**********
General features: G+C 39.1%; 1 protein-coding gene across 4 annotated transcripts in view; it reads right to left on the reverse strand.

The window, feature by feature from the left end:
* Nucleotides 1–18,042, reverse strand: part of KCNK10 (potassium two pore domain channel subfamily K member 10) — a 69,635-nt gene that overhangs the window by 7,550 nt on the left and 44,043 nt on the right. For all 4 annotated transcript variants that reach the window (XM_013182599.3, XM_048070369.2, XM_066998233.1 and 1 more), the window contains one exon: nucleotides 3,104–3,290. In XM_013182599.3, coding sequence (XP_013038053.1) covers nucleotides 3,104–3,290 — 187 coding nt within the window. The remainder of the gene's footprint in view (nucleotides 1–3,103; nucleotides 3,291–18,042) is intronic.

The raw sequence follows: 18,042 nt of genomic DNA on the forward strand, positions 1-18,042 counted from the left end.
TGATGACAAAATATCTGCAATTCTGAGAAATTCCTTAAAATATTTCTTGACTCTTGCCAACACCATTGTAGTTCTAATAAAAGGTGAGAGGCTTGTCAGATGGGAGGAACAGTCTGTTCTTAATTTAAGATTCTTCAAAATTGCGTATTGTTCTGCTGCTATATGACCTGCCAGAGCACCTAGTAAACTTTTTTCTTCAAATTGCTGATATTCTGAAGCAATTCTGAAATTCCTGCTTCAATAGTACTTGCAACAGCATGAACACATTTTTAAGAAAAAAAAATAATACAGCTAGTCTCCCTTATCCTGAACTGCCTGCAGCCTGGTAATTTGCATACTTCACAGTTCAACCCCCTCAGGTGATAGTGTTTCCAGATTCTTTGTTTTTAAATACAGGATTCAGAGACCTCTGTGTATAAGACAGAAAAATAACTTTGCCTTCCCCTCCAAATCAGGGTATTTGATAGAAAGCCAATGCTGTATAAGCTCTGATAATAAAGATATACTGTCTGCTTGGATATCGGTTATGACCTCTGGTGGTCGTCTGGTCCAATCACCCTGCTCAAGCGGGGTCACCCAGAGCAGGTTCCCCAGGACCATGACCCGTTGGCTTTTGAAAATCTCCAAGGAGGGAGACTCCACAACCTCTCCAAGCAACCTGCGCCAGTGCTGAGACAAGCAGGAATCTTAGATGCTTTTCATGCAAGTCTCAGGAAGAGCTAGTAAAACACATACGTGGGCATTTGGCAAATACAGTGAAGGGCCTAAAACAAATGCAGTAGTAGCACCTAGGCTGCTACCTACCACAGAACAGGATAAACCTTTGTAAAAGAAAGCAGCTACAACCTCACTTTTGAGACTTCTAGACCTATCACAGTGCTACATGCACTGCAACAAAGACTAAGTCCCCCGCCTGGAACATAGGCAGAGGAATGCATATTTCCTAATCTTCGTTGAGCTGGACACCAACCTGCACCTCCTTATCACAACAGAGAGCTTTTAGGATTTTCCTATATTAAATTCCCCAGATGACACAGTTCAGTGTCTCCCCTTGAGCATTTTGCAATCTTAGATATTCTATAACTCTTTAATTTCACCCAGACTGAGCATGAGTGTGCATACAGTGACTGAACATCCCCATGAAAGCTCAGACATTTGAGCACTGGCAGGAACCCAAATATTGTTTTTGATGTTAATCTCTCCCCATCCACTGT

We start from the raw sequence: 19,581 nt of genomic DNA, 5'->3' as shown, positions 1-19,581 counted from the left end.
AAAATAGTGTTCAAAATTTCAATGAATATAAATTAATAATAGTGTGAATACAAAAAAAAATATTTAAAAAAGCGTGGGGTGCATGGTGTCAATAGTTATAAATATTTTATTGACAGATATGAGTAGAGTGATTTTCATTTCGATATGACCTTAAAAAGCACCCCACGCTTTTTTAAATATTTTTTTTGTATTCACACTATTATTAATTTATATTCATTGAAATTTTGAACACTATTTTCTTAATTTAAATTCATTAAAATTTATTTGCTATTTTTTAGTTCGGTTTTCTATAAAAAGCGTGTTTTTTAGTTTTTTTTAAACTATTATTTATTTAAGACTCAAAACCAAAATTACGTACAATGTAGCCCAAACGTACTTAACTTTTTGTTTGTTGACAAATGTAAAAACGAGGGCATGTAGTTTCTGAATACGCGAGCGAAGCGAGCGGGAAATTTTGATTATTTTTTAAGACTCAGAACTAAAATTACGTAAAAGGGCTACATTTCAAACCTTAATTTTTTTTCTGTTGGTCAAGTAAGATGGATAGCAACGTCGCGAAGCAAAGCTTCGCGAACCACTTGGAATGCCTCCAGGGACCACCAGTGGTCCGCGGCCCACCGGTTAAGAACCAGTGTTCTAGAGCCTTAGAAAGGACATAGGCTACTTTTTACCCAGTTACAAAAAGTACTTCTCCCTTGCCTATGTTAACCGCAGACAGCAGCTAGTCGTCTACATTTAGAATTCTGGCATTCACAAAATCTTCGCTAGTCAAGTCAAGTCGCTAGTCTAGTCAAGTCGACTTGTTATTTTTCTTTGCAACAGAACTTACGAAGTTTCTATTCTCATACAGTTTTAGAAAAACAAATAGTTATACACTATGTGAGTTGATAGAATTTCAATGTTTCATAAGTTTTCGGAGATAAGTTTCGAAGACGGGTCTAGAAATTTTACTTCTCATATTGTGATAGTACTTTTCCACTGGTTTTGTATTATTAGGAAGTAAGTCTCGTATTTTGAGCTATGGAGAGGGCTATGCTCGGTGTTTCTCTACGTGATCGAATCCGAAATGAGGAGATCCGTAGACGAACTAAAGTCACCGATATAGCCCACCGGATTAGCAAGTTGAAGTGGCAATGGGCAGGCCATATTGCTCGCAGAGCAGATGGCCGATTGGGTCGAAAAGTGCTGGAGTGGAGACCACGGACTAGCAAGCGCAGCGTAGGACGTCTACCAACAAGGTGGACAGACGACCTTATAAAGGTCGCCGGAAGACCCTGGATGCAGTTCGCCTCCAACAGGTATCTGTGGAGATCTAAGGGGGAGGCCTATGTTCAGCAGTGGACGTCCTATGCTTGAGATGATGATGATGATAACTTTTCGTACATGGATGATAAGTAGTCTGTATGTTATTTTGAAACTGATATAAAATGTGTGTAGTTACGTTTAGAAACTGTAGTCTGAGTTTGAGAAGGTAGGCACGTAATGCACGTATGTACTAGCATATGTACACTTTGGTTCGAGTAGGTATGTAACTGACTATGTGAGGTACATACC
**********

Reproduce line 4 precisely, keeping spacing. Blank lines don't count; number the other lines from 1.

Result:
The raw sequence follows: 18,042 nt of genomic DNA on the forward strand, positions 1-18,042 counted from the left end.